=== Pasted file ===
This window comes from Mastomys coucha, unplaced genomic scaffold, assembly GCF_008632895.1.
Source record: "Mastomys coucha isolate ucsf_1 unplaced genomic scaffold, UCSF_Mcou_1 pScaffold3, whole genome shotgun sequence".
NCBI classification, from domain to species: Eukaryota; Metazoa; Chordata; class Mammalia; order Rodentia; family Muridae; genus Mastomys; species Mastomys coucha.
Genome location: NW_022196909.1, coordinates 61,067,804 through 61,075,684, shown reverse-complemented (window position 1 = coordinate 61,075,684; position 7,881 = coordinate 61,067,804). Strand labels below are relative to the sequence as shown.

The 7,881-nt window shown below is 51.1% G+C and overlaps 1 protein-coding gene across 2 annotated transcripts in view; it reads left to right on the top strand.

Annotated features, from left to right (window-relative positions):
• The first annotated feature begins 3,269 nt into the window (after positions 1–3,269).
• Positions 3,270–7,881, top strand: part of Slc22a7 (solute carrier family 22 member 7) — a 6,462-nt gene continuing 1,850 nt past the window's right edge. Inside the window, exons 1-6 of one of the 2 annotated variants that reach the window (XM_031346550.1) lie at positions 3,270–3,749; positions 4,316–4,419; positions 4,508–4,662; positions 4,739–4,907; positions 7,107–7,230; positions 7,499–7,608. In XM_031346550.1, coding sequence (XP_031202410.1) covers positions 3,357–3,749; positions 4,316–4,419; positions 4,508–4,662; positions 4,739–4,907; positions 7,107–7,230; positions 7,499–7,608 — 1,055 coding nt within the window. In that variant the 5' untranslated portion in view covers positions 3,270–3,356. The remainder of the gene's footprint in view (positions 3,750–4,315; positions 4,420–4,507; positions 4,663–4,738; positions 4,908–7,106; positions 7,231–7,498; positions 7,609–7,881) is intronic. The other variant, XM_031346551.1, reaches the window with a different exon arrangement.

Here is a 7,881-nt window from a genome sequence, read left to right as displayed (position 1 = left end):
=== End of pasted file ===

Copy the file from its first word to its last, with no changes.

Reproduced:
This window comes from Mastomys coucha, unplaced genomic scaffold, assembly GCF_008632895.1.
Source record: "Mastomys coucha isolate ucsf_1 unplaced genomic scaffold, UCSF_Mcou_1 pScaffold3, whole genome shotgun sequence".
NCBI classification, from domain to species: Eukaryota; Metazoa; Chordata; class Mammalia; order Rodentia; family Muridae; genus Mastomys; species Mastomys coucha.
Genome location: NW_022196909.1, coordinates 61,067,804 through 61,075,684, shown reverse-complemented (window position 1 = coordinate 61,075,684; position 7,881 = coordinate 61,067,804). Strand labels below are relative to the sequence as shown.

The 7,881-nt window shown below is 51.1% G+C and overlaps 1 protein-coding gene across 2 annotated transcripts in view; it reads left to right on the top strand.

Annotated features, from left to right (window-relative positions):
• The first annotated feature begins 3,269 nt into the window (after positions 1–3,269).
• Positions 3,270–7,881, top strand: part of Slc22a7 (solute carrier family 22 member 7) — a 6,462-nt gene continuing 1,850 nt past the window's right edge. Inside the window, exons 1-6 of one of the 2 annotated variants that reach the window (XM_031346550.1) lie at positions 3,270–3,749; positions 4,316–4,419; positions 4,508–4,662; positions 4,739–4,907; positions 7,107–7,230; positions 7,499–7,608. In XM_031346550.1, coding sequence (XP_031202410.1) covers positions 3,357–3,749; positions 4,316–4,419; positions 4,508–4,662; positions 4,739–4,907; positions 7,107–7,230; positions 7,499–7,608 — 1,055 coding nt within the window. In that variant the 5' untranslated portion in view covers positions 3,270–3,356. The remainder of the gene's footprint in view (positions 3,750–4,315; positions 4,420–4,507; positions 4,663–4,738; positions 4,908–7,106; positions 7,231–7,498; positions 7,609–7,881) is intronic. The other variant, XM_031346551.1, reaches the window with a different exon arrangement.

Here is a 7,881-nt window from a genome sequence, read left to right as displayed (position 1 = left end):